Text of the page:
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Version 27 (modified by erob, 6 years ago) (diff)

Added note about formio.js

Refactored form submit with Dojo and newforms

Synopsis

Here's a simple recipe for rolling your own server-validated form widget with Dojo.

Introduction

Dojo and Django are two emerging toolkits gaining in popularity theses days.

The following article describes a step-by-step recipe inspired from AjaxDojoFormSub and from this tutorial for validating a form with Dojo and the Django newforms library.

My initial objective was to display validation errors without doing a page-refresh, while using JSON (python-cjson) for carrying errors (or whatever else you could possibly imagine) back to the client browser.

The server view

First thing first, lets write the server view, as its really important to make the forms working without the use of Javascript:

import cjson
from django.http import HttpResponse
from django.template import loader, Context

def register(request):
    # Register or reports any (new)form-validation errors using JSON.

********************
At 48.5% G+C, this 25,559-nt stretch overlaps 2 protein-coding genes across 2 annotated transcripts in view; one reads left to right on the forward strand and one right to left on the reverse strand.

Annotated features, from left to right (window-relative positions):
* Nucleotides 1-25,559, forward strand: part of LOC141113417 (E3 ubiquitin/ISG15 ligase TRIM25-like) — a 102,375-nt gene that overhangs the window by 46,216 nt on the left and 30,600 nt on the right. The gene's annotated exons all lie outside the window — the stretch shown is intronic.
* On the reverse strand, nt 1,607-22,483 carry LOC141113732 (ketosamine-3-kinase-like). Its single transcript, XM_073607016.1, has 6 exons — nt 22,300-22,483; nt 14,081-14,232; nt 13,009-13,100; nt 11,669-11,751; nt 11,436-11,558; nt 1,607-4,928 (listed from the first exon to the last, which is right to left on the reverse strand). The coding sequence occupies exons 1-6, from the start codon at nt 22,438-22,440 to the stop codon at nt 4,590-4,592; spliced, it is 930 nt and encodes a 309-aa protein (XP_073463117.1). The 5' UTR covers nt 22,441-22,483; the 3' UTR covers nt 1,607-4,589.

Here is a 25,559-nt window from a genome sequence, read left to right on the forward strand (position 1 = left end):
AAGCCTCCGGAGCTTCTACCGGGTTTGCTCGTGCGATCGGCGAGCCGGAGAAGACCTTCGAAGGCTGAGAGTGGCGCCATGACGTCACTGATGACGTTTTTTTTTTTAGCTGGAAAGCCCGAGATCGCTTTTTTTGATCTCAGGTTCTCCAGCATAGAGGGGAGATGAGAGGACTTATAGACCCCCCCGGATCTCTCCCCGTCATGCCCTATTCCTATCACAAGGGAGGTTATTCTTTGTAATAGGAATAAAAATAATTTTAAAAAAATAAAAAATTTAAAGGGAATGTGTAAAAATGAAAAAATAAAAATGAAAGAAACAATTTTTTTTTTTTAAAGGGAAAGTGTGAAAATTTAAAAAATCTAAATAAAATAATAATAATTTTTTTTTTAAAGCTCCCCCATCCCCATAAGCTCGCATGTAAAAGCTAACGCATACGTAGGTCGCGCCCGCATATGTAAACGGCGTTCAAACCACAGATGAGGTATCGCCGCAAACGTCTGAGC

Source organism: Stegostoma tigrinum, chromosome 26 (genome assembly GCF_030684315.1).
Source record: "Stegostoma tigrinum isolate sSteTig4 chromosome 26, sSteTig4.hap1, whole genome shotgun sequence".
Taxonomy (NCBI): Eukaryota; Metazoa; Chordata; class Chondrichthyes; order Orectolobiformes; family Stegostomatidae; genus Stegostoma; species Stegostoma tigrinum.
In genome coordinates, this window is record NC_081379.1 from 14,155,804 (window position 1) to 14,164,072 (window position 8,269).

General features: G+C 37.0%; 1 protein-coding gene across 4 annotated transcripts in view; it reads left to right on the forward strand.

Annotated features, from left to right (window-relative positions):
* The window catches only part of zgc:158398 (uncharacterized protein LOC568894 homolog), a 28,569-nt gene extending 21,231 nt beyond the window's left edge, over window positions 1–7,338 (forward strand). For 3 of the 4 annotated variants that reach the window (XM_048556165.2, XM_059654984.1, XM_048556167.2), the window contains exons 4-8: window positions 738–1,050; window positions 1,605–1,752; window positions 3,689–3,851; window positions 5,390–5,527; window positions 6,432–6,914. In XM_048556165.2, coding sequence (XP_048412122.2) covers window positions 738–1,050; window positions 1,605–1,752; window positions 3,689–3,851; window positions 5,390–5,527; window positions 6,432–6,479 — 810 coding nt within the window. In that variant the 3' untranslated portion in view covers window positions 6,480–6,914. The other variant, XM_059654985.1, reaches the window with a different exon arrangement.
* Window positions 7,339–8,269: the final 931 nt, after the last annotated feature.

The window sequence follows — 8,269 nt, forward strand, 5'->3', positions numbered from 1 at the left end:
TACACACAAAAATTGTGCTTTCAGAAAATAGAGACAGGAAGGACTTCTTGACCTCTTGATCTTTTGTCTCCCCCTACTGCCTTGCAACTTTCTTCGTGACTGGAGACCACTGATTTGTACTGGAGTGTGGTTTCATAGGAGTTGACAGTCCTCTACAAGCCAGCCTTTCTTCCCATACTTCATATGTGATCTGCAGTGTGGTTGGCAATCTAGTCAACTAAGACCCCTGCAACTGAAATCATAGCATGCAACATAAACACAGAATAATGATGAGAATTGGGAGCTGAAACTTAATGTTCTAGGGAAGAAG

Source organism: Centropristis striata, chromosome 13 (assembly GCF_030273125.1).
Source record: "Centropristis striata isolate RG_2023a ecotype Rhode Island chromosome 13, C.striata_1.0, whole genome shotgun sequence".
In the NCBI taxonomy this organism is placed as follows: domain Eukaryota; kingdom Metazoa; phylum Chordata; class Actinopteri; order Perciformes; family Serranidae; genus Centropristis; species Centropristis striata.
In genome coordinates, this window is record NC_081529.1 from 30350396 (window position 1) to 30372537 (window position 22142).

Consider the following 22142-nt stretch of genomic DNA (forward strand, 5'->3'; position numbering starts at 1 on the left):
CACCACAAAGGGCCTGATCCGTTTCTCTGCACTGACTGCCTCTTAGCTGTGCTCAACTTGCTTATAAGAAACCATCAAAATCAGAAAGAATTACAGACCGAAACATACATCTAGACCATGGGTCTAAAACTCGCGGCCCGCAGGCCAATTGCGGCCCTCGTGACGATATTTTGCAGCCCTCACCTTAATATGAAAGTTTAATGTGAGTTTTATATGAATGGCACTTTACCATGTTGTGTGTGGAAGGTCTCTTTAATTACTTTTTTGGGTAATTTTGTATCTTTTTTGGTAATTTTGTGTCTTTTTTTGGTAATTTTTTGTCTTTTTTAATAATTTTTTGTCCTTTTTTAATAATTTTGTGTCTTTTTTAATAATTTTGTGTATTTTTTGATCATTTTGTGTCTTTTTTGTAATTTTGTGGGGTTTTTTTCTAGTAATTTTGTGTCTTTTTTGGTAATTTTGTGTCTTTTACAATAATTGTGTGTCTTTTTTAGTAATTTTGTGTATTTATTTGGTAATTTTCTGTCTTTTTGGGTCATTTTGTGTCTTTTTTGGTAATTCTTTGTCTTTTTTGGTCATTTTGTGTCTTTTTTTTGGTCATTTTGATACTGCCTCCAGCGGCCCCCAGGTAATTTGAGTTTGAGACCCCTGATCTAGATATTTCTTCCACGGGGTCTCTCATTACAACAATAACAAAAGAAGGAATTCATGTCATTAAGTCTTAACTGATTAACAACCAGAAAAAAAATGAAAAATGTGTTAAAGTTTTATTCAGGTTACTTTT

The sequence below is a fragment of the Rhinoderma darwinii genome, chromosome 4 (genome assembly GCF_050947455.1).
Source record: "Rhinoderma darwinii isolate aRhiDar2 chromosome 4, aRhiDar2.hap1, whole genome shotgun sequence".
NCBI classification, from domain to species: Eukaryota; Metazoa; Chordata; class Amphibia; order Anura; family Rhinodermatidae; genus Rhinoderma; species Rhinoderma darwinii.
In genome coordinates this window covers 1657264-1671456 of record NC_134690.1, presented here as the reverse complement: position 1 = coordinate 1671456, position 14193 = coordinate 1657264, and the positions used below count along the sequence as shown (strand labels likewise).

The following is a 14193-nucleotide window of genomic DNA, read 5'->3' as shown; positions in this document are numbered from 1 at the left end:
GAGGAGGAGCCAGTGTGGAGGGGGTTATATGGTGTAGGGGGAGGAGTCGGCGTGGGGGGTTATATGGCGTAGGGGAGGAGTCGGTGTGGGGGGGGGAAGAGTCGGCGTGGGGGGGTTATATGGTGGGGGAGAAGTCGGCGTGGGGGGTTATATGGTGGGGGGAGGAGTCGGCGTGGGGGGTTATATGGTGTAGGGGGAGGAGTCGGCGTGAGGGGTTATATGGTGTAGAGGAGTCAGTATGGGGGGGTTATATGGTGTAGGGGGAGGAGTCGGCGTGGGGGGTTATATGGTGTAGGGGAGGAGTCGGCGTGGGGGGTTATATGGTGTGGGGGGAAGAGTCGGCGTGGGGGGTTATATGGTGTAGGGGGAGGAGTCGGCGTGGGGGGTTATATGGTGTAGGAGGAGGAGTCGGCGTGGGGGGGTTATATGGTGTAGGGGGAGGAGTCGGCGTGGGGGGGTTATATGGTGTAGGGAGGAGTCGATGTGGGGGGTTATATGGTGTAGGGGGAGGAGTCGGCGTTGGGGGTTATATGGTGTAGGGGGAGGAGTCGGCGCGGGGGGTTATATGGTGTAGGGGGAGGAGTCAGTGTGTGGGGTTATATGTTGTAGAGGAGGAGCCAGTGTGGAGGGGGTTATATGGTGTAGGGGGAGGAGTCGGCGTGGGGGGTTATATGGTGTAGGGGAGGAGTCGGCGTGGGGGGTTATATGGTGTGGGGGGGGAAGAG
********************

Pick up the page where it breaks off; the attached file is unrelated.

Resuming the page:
form = ExampleForm(request.POST)
    t = loader.get_template('myform.html')
    if not form.is_valid():
       # Return JSON object containing the errors object.
       if xhr:
          return HttpResponse(cjson.encode(form.errors), mimetype='text/javascript')
       else:
          # No JSON here!
          return HttpResponse(t.render(Context(form.errors))
    else:
       # Do something when the form has been validated.
       ...    

The client view

Once the server view has been written, the idea is to write down the client UI (or view, depending whether you're a purist or not.. ;-)

Quite frankly, that step is straight-forward, and looks pretty-much like writing down basic HTML:

<script type="text/javascript">
    djConfig = {
        isDebug: true,
        debugAtAllCosts: false
    };
</script>
<script type="text/javascript" src="/media/js/dojo/dojo.js"></script>
<script type="text/javascript">
    dojo.require("dojo.event.*");       // sophisticated AOP event handling